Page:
No, not “Night on Bald Mountain” from Fantasia, although more and more things appear every time I watch it. No, I was thinking about, oh, this.
These are not too bad watercolors. They’re not spectacular, but if you don’t know anything about the artist, you probably wouldn’t mind having a poster of one of them, or buying a postcard with the image. You could probably find similar in local art and history museums, sort of the “Local Minor Masters” type of exhibit.
Except these were painted by Adolf Hitler, when he was still the young starving artist and not HITLER!!!!! I show paintings like these to my students. It bothers them. That individual is a monster, is supposed to be everything evil and scary, probably smelled like brimstone and had hooves inside those brown boots. He can’t be an artist.
But he was, a rather decent one. It doesn’t fit the popular image of the head of the NSDAP, the guy with the little mustache. Which is why I show the paintings, and talk about his life before he became HITLER!!!!
To make Hitler human shakes out a lot of lazy, or just automated, thinking. This guy goes from being the stereotype of everything people don’t like, into a real person with real skills and talents and hopes. It bothers the students, changes how they see things a little bit. How many disappointed artists never became monsters, but instead took other jobs and painted as a hobby, or designed store displays and sales materials? Millions at least.
It is easy to hate monsters. Who hasn’t seen the pastiches from Downfall by now? Adolf Hitler is in danger of becoming a lazy shorthand for evil, or just for someone we disagree with. No one calls someone else a Stalin, or a Pol Pot, or Tamerlane, even though all three of those inflicted amazing levels of misery and destruction on their fellow man. Statistically, Pol Pot and the Khmer Rouge killed a greater percentage of the population of Cambodia than Stalin and Hitler managed of their respective countries. But who marches around comparing [politician or pundit] to Pol Pot?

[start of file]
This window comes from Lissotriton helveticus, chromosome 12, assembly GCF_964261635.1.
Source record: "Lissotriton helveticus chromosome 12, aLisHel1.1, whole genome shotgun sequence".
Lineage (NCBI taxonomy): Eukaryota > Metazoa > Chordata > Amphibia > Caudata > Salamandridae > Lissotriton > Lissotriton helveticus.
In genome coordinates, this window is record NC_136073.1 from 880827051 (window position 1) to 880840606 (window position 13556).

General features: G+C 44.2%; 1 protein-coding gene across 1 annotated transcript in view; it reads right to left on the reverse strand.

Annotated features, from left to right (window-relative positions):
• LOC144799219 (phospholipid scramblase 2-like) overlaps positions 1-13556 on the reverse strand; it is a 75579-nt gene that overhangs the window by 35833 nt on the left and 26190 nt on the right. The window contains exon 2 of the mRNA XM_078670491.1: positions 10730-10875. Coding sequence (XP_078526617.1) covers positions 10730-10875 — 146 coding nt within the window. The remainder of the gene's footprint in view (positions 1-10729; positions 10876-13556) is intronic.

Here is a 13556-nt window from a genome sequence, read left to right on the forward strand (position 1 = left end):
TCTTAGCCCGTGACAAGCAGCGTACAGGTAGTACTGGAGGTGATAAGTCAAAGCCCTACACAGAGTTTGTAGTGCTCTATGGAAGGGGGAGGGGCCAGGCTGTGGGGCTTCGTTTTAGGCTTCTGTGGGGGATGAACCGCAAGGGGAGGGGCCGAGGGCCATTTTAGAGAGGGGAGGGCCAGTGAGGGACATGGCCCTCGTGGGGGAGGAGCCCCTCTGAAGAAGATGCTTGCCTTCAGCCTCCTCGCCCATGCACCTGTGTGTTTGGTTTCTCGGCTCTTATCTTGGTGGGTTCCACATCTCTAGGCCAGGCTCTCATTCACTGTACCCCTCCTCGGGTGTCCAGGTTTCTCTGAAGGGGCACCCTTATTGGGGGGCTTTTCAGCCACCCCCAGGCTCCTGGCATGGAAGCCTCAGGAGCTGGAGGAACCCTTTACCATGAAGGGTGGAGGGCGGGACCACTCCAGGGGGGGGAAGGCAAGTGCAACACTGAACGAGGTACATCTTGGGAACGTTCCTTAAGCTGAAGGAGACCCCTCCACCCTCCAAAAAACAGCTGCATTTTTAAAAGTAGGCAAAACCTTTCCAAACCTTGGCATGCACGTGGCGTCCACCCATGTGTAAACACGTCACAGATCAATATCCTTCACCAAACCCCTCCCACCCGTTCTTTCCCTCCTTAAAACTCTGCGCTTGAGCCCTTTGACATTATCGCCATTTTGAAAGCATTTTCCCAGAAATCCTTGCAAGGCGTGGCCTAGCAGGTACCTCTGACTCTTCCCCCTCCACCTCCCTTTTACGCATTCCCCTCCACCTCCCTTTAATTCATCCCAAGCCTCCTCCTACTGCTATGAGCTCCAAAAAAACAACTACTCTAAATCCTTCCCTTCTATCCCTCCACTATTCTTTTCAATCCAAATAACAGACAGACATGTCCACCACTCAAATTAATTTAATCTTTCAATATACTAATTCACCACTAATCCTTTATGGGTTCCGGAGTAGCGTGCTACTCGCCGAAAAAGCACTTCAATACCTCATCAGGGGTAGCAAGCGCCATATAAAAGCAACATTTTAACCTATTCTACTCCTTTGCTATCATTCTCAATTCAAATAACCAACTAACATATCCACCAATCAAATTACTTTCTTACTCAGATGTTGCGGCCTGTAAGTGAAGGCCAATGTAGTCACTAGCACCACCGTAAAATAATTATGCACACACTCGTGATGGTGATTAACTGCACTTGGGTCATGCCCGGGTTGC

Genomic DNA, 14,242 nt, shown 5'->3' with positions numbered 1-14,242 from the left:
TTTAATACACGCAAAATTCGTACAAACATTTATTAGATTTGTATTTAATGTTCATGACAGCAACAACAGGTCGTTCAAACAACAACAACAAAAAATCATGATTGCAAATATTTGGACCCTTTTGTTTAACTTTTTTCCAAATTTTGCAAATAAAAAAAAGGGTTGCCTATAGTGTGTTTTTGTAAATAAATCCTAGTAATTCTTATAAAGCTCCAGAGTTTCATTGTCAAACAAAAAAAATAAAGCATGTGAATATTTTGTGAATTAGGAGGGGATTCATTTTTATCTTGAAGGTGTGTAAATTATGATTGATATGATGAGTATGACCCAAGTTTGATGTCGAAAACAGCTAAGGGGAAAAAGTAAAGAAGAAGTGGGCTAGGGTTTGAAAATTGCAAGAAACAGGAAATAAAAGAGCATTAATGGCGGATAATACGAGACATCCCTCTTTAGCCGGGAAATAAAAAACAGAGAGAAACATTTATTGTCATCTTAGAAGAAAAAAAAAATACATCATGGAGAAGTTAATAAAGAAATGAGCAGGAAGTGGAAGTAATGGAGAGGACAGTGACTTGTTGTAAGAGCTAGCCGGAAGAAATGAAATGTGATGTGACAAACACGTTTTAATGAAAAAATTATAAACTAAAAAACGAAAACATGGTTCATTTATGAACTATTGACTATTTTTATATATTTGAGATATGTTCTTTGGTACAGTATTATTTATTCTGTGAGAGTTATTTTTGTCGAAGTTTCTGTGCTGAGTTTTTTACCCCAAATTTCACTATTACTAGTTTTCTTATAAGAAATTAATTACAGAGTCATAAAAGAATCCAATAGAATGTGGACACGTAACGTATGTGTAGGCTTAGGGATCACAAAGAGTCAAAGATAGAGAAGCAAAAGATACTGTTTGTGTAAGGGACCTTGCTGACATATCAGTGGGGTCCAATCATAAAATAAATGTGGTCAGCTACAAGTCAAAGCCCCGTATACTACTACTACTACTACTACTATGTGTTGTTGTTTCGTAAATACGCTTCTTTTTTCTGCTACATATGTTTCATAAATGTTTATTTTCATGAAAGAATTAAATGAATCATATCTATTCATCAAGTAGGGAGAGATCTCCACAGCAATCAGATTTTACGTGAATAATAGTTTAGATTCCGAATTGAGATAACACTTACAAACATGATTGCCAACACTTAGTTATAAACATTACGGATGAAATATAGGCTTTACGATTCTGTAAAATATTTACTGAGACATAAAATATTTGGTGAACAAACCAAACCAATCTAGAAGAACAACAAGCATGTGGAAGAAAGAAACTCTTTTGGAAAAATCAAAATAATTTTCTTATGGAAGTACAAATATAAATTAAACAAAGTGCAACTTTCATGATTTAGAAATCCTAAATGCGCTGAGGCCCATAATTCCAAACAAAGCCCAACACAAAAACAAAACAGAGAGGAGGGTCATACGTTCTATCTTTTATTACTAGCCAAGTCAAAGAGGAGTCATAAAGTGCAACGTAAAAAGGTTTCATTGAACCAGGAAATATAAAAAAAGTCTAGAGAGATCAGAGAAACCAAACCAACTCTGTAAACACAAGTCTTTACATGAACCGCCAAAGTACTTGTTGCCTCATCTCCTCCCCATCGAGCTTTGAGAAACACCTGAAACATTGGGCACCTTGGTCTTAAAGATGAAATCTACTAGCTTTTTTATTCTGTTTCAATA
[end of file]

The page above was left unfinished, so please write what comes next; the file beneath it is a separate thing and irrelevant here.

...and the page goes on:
In the seventy-two years since my great-uncle helped liberate one of the death camps, Nazi and Hitler have gone from having real meaning to being symbols, at least in popular culture and popular history. They have lost their historical weight for far too many people, people who minimize what the NSDAP did by comparing politicians they disagree with to Hitler. I’m not a fan of Angela Merkel, but when the Greeks drew her as Hitler, I felt the urge to defend her. I think her policies are lousy to put it mildly, but she is not responsible for death camps, concentration camps, or a lot of other things.
Re-humanizing the leaders of the NSDAP leads to uncomfortable thoughts. What turned a modestly talented painter into a monster? How can an ideology so grip a woman that she kills her children rather than see them live in a different world (although, given what the Soviets were doing, that choice seems almost reasonable.)? How can so many “ordinary, decent” people commit hideous acts of cruelty and sadism, day after day after day? Who else might become a monster? Those are uncomfortable questions. It is easier to show Hitler, Stalin, and so on as one-offs, caricatures, not-human monsters.
Creepy paintings indeed.